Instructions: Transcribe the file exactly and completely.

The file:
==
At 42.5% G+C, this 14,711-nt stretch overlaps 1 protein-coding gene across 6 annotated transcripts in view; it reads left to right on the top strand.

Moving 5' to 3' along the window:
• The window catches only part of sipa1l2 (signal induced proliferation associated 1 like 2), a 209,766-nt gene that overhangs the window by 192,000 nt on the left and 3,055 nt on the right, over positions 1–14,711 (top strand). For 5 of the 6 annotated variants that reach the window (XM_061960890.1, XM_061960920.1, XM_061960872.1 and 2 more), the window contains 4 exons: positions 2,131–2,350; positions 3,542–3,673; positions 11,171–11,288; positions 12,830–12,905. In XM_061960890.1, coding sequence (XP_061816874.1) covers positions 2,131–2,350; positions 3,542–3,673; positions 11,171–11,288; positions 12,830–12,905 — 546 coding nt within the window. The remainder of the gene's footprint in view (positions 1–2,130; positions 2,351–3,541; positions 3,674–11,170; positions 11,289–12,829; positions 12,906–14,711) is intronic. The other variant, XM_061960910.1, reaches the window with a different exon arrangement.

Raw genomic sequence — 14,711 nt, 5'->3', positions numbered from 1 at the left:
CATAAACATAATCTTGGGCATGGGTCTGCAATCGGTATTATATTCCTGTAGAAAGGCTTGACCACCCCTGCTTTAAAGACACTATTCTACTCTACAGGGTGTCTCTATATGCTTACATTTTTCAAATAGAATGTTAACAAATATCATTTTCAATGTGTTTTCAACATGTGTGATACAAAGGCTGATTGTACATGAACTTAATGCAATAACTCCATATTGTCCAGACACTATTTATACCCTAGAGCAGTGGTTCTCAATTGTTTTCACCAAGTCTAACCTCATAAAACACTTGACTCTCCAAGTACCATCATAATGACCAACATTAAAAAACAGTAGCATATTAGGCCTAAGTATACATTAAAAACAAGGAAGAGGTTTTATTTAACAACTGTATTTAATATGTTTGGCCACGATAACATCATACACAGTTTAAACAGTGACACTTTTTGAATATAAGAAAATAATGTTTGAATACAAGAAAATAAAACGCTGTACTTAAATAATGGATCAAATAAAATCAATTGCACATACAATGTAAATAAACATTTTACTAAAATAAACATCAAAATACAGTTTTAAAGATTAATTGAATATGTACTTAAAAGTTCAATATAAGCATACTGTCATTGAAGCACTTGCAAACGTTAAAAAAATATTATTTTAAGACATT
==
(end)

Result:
At 42.5% G+C, this 14,711-nt stretch overlaps 1 protein-coding gene across 6 annotated transcripts in view; it reads left to right on the top strand.

Moving 5' to 3' along the window:
• The window catches only part of sipa1l2 (signal induced proliferation associated 1 like 2), a 209,766-nt gene that overhangs the window by 192,000 nt on the left and 3,055 nt on the right, over positions 1–14,711 (top strand). For 5 of the 6 annotated variants that reach the window (XM_061960890.1, XM_061960920.1, XM_061960872.1 and 2 more), the window contains 4 exons: positions 2,131–2,350; positions 3,542–3,673; positions 11,171–11,288; positions 12,830–12,905. In XM_061960890.1, coding sequence (XP_061816874.1) covers positions 2,131–2,350; positions 3,542–3,673; positions 11,171–11,288; positions 12,830–12,905 — 546 coding nt within the window. The remainder of the gene's footprint in view (positions 1–2,130; positions 2,351–3,541; positions 3,674–11,170; positions 11,289–12,829; positions 12,906–14,711) is intronic. The other variant, XM_061960910.1, reaches the window with a different exon arrangement.

Raw genomic sequence — 14,711 nt, 5'->3', positions numbered from 1 at the left:
CATAAACATAATCTTGGGCATGGGTCTGCAATCGGTATTATATTCCTGTAGAAAGGCTTGACCACCCCTGCTTTAAAGACACTATTCTACTCTACAGGGTGTCTCTATATGCTTACATTTTTCAAATAGAATGTTAACAAATATCATTTTCAATGTGTTTTCAACATGTGTGATACAAAGGCTGATTGTACATGAACTTAATGCAATAACTCCATATTGTCCAGACACTATTTATACCCTAGAGCAGTGGTTCTCAATTGTTTTCACCAAGTCTAACCTCATAAAACACTTGACTCTCCAAGTACCATCATAATGACCAACATTAAAAAACAGTAGCATATTAGGCCTAAGTATACATTAAAAACAAGGAAGAGGTTTTATTTAACAACTGTATTTAATATGTTTGGCCACGATAACATCATACACAGTTTAAACAGTGACACTTTTTGAATATAAGAAAATAATGTTTGAATACAAGAAAATAAAACGCTGTACTTAAATAATGGATCAAATAAAATCAATTGCACATACAATGTAAATAAACATTTTACTAAAATAAACATCAAAATACAGTTTTAAAGATTAATTGAATATGTACTTAAAAGTTCAATATAAGCATACTGTCATTGAAGCACTTGCAAACGTTAAAAAAATATTATTTTAAGACATT